A Shiraz will tarry on your tongue—even after your palate has been cleansed with water.
The only coq au vin recipe I’d known was the one so dearly hailed by Julia Child. Its origins begin in Bourgogne, and its base ingredient: a swig (or three) of Burgundy.
I buy a $5 bottle of Australian Shiraz.
First notes: chocolate, cherry, and coconut.
Second notes: vanilla, berry, and spice. It is like the pain d’épices of wine—which is as close as a wine which is not Burgundy can get to a bottle of full-bodied Burgundy.
My heart bleeds like wine,
although I never drink it,
the slow-cooked chicken
under a smoky oven
How does one describe bread made with butter and eggs?
One mistakes it for a cake.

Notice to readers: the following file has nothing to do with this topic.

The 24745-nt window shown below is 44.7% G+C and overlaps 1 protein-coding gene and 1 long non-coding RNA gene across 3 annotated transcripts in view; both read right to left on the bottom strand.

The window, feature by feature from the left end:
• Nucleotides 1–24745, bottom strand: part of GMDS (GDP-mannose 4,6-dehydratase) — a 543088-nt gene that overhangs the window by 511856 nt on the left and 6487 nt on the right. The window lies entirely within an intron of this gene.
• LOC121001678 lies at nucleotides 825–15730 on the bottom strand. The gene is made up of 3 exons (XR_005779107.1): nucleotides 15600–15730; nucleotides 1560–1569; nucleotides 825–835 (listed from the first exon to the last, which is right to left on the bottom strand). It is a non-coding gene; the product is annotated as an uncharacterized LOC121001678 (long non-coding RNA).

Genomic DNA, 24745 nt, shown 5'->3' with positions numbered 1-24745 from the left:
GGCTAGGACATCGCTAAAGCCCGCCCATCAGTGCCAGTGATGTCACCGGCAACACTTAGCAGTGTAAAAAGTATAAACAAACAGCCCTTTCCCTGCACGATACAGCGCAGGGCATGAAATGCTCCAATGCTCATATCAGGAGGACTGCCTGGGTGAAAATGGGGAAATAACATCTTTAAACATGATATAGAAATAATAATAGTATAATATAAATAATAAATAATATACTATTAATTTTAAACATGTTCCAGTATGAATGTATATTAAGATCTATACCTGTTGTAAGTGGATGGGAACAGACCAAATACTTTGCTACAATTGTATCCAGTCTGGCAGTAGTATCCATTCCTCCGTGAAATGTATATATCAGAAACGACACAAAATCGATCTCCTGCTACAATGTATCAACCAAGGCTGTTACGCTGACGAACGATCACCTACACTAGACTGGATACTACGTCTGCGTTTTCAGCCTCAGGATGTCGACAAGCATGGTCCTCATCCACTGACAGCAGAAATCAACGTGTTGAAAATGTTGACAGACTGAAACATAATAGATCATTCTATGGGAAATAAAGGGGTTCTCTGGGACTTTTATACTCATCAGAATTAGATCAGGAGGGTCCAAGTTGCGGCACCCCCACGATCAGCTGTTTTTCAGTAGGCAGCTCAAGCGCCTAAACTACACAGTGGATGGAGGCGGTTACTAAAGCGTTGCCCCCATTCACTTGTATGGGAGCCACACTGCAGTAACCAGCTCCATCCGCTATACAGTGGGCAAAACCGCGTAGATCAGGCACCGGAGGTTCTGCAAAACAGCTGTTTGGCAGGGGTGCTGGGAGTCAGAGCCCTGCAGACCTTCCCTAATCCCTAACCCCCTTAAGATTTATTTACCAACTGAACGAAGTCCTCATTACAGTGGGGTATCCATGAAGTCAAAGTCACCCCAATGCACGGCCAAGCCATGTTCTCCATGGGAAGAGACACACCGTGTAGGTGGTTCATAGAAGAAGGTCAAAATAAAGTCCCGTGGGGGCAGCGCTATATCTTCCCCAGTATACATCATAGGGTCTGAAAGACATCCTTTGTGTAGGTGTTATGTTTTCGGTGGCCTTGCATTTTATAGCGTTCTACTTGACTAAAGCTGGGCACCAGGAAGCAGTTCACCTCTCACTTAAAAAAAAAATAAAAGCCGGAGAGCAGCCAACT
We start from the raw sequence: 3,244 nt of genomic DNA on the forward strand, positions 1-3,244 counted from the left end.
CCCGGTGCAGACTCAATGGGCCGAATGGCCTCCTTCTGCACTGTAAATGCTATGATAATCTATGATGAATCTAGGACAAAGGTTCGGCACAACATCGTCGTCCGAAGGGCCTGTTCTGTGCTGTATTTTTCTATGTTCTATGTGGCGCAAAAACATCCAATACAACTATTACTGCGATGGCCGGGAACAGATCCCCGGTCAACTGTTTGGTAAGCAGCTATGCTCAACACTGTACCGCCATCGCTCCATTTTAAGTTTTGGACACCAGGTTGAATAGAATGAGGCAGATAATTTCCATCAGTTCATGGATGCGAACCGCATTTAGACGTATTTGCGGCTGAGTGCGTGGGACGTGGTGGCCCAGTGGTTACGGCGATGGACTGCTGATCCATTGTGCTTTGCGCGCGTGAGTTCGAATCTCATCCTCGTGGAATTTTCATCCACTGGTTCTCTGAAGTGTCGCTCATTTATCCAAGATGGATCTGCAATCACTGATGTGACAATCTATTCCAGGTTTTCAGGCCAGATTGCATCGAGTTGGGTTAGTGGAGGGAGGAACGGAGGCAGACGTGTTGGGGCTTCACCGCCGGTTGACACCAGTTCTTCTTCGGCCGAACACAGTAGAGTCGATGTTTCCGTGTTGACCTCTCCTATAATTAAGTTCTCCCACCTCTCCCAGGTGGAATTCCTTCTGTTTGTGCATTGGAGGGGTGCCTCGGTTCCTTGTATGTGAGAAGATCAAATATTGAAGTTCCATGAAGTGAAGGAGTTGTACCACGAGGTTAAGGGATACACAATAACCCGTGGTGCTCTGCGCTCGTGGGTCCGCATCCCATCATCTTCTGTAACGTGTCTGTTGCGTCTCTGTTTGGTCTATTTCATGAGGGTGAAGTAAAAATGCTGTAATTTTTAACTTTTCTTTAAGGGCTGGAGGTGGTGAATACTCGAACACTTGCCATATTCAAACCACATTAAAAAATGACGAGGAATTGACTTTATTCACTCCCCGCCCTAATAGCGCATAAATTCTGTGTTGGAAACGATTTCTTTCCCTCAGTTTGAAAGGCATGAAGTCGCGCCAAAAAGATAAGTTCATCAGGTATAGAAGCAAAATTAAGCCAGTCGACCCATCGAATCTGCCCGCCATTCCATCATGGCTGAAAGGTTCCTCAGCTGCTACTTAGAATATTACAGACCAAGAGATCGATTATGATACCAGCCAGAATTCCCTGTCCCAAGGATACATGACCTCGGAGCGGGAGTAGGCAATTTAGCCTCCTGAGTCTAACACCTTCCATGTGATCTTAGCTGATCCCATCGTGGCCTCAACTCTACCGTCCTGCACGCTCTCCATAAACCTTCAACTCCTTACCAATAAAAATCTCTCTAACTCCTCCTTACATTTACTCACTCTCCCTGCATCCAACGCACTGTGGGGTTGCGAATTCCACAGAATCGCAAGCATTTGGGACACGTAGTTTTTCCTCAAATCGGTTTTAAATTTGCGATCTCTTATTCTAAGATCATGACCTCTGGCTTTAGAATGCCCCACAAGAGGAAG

If you happen to be a French philosopher called
Rousseau, you crave it with wine and
write all about it in your autobiography.
Revolutionaries read Confessions (1769), and presume the “great princess”—who advises those who have no bread to instead eat brioche—to be the last Queen of France.
The hairdresser of Marie-Antoinette powders her extravagant bouffant with wheat flour.
The flour is supposed to add volume to the hair, in the same way proofing the dough makes it more capacious before baking it.
The people of Paris are starving. An
uprising known as “The Flour War” begins.
I make a Croque Monsieur out of brioche. I do not treat it like a cake.